Rohit Bhargava, who we introduced in last week’s post on online learning trends for 2018, spends each year thinking and writing about non-obvious trends: “unique curated observation(s) about the accelerating present.” He said, “Learning to think differently is more important than ever.”
Here are some habits you can develop to think like a futurist.
McGonigal said there are two ways to imagine the future: rely on impersonal facts or think in the first person. Impersonal facts don’t help you think like a futurist, but first-person thinking (making it personal) helps you imagine your future self in five or ten years. She said:
“Get some specific ideas of what the future of something you care about might be like…when you can imagine concrete details of a possible future, it’s easier to close the future gap and put yourself into that future.”
Here’s how to practice this mindset. Make a list of things you’re personally interested in. For example, think about hobbies, products or services you use regularly, or where you live or like to vacation. Then, do a Google search for “the future of X”—X being one of those things on your list. Find out what the future of that thing might be like by reading articles, watching videos, or listening to podcasts. Now, imagine yourself living in that future. Are you prepared for it? Or will you need to learn new skills?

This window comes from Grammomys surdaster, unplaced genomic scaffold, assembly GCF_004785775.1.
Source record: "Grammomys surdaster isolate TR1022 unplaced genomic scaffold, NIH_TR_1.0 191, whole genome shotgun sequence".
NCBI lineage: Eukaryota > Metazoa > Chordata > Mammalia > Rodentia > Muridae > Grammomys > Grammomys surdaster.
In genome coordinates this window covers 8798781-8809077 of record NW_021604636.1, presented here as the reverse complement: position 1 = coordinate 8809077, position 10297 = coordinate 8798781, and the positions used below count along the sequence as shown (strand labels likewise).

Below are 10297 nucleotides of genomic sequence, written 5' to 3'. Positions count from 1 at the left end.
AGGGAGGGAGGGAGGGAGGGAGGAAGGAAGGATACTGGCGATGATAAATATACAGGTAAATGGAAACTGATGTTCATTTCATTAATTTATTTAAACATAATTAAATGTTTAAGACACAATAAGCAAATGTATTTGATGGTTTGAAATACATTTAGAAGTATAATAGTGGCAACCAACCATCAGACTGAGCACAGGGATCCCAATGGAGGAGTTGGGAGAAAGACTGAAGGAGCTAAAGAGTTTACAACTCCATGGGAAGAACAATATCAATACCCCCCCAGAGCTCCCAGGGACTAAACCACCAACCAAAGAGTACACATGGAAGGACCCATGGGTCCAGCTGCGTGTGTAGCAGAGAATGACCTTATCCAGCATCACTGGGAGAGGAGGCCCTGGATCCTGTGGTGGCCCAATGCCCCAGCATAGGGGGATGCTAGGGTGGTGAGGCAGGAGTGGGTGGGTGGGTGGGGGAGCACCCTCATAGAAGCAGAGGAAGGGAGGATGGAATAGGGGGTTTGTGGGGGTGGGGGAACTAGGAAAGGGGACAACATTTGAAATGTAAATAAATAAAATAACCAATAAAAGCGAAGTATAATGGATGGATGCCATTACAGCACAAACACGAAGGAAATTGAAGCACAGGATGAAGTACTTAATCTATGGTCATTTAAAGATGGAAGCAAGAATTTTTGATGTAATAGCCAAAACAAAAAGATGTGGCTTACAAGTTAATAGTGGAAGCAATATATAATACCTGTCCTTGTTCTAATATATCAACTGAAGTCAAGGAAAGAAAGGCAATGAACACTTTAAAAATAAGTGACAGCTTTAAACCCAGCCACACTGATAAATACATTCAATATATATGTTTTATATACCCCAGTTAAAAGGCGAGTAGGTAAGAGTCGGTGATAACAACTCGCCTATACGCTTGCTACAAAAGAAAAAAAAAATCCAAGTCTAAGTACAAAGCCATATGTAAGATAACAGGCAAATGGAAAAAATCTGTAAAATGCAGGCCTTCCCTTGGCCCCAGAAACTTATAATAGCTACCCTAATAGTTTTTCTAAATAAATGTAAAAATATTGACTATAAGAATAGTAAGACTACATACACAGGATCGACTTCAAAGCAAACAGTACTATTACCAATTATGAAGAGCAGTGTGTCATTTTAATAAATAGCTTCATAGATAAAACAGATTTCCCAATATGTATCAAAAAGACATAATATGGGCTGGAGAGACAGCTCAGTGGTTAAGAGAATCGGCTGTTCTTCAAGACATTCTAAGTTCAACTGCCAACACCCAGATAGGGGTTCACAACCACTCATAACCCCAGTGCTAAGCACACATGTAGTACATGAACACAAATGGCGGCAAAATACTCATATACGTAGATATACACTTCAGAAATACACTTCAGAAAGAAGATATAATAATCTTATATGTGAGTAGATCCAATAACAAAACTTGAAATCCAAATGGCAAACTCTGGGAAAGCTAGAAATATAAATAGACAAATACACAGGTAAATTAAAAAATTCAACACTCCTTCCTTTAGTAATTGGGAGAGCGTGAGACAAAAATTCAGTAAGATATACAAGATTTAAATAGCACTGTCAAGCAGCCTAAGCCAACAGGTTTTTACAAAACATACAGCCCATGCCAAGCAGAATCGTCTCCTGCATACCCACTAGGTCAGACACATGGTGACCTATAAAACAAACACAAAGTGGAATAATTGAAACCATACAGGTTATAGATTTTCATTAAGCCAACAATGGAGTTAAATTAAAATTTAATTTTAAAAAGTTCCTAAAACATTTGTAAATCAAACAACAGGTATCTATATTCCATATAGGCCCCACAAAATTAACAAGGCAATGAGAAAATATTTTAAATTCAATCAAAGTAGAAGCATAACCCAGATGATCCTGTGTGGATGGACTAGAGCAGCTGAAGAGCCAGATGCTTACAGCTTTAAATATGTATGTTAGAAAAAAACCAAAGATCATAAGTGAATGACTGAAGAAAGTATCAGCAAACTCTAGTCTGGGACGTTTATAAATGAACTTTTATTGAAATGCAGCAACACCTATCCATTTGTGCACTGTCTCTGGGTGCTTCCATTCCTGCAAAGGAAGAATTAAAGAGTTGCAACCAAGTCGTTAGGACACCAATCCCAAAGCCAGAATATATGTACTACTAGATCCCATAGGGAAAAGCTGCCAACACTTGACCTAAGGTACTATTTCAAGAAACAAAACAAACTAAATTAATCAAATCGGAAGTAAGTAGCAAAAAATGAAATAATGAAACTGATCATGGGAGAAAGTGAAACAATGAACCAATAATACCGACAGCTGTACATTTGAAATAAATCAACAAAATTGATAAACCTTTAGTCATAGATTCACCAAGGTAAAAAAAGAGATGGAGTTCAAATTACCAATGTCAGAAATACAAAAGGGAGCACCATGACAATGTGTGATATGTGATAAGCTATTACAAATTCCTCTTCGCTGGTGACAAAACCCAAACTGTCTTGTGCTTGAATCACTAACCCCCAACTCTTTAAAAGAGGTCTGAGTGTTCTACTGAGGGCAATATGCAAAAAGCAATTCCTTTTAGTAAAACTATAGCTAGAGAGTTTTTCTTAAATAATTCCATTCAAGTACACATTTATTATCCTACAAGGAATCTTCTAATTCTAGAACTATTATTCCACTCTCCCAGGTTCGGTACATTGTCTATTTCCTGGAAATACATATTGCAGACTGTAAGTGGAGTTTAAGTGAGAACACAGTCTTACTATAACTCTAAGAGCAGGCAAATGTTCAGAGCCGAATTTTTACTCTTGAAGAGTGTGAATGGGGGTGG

Practice future-thinking by watching for and noting signals of possible futures. The Institute for the Future describes a signal as:
“a small or local innovation or disruption that has the potential to grow in scale and geographic distribution…a new product, a new practice, a new market strategy, a new policy, or new technology… an event, a local trend, or an organization…a recently revealed problem or state of affairs.”